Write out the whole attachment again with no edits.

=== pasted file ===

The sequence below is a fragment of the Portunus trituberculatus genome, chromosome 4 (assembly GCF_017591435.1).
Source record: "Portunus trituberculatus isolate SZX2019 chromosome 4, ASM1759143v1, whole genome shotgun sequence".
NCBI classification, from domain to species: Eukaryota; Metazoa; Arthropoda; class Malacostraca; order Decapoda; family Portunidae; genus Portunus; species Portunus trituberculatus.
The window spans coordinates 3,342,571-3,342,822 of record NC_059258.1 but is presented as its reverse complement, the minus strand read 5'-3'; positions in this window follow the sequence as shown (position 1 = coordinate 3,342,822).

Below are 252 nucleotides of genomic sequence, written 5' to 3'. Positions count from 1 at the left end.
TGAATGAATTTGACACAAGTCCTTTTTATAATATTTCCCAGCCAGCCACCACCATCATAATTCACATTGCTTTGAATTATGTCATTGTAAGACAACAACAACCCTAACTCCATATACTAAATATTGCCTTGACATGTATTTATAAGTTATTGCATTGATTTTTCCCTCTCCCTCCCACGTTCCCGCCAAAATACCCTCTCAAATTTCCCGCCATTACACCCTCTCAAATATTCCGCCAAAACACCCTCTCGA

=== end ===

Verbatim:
The sequence below is a fragment of the Portunus trituberculatus genome, chromosome 4 (assembly GCF_017591435.1).
Source record: "Portunus trituberculatus isolate SZX2019 chromosome 4, ASM1759143v1, whole genome shotgun sequence".
NCBI classification, from domain to species: Eukaryota; Metazoa; Arthropoda; class Malacostraca; order Decapoda; family Portunidae; genus Portunus; species Portunus trituberculatus.
The window spans coordinates 3,342,571-3,342,822 of record NC_059258.1 but is presented as its reverse complement, the minus strand read 5'-3'; positions in this window follow the sequence as shown (position 1 = coordinate 3,342,822).

Below are 252 nucleotides of genomic sequence, written 5' to 3'. Positions count from 1 at the left end.
TGAATGAATTTGACACAAGTCCTTTTTATAATATTTCCCAGCCAGCCACCACCATCATAATTCACATTGCTTTGAATTATGTCATTGTAAGACAACAACAACCCTAACTCCATATACTAAATATTGCCTTGACATGTATTTATAAGTTATTGCATTGATTTTTCCCTCTCCCTCCCACGTTCCCGCCAAAATACCCTCTCAAATTTCCCGCCATTACACCCTCTCAAATATTCCGCCAAAACACCCTCTCGA